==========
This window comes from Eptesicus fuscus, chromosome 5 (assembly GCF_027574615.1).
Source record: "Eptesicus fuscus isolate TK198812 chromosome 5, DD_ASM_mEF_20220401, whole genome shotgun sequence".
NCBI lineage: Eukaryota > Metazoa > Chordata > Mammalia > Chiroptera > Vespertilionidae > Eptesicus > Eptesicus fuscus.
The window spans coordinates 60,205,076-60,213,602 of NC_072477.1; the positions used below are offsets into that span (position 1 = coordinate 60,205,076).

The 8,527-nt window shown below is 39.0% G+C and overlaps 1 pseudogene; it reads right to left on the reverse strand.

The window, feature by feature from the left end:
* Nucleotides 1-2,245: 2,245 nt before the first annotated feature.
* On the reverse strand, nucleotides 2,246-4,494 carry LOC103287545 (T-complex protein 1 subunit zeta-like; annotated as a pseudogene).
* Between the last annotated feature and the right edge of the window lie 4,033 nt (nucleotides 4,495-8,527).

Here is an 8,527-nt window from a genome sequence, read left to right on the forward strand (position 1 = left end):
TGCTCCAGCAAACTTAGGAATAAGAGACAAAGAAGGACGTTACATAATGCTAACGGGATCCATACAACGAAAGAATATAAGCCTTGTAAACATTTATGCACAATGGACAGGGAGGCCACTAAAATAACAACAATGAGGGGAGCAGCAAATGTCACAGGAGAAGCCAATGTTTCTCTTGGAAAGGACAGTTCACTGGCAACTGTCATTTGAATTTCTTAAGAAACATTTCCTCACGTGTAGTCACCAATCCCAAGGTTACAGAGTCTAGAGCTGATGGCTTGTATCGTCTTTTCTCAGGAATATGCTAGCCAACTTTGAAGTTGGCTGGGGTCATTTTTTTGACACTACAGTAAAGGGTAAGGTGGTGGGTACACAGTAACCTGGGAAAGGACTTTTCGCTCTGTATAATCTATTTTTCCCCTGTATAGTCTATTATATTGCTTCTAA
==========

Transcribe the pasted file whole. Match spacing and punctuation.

This window comes from Eptesicus fuscus, chromosome 5 (assembly GCF_027574615.1).
Source record: "Eptesicus fuscus isolate TK198812 chromosome 5, DD_ASM_mEF_20220401, whole genome shotgun sequence".
NCBI lineage: Eukaryota > Metazoa > Chordata > Mammalia > Chiroptera > Vespertilionidae > Eptesicus > Eptesicus fuscus.
The window spans coordinates 60,205,076-60,213,602 of NC_072477.1; the positions used below are offsets into that span (position 1 = coordinate 60,205,076).

The 8,527-nt window shown below is 39.0% G+C and overlaps 1 pseudogene; it reads right to left on the reverse strand.

The window, feature by feature from the left end:
* Nucleotides 1-2,245: 2,245 nt before the first annotated feature.
* On the reverse strand, nucleotides 2,246-4,494 carry LOC103287545 (T-complex protein 1 subunit zeta-like; annotated as a pseudogene).
* Between the last annotated feature and the right edge of the window lie 4,033 nt (nucleotides 4,495-8,527).

Here is an 8,527-nt window from a genome sequence, read left to right on the forward strand (position 1 = left end):
TGCTCCAGCAAACTTAGGAATAAGAGACAAAGAAGGACGTTACATAATGCTAACGGGATCCATACAACGAAAGAATATAAGCCTTGTAAACATTTATGCACAATGGACAGGGAGGCCACTAAAATAACAACAATGAGGGGAGCAGCAAATGTCACAGGAGAAGCCAATGTTTCTCTTGGAAAGGACAGTTCACTGGCAACTGTCATTTGAATTTCTTAAGAAACATTTCCTCACGTGTAGTCACCAATCCCAAGGTTACAGAGTCTAGAGCTGATGGCTTGTATCGTCTTTTCTCAGGAATATGCTAGCCAACTTTGAAGTTGGCTGGGGTCATTTTTTTGACACTACAGTAAAGGGTAAGGTGGTGGGTACACAGTAACCTGGGAAAGGACTTTTCGCTCTGTATAATCTATTTTTCCCCTGTATAGTCTATTATATTGCTTCTAA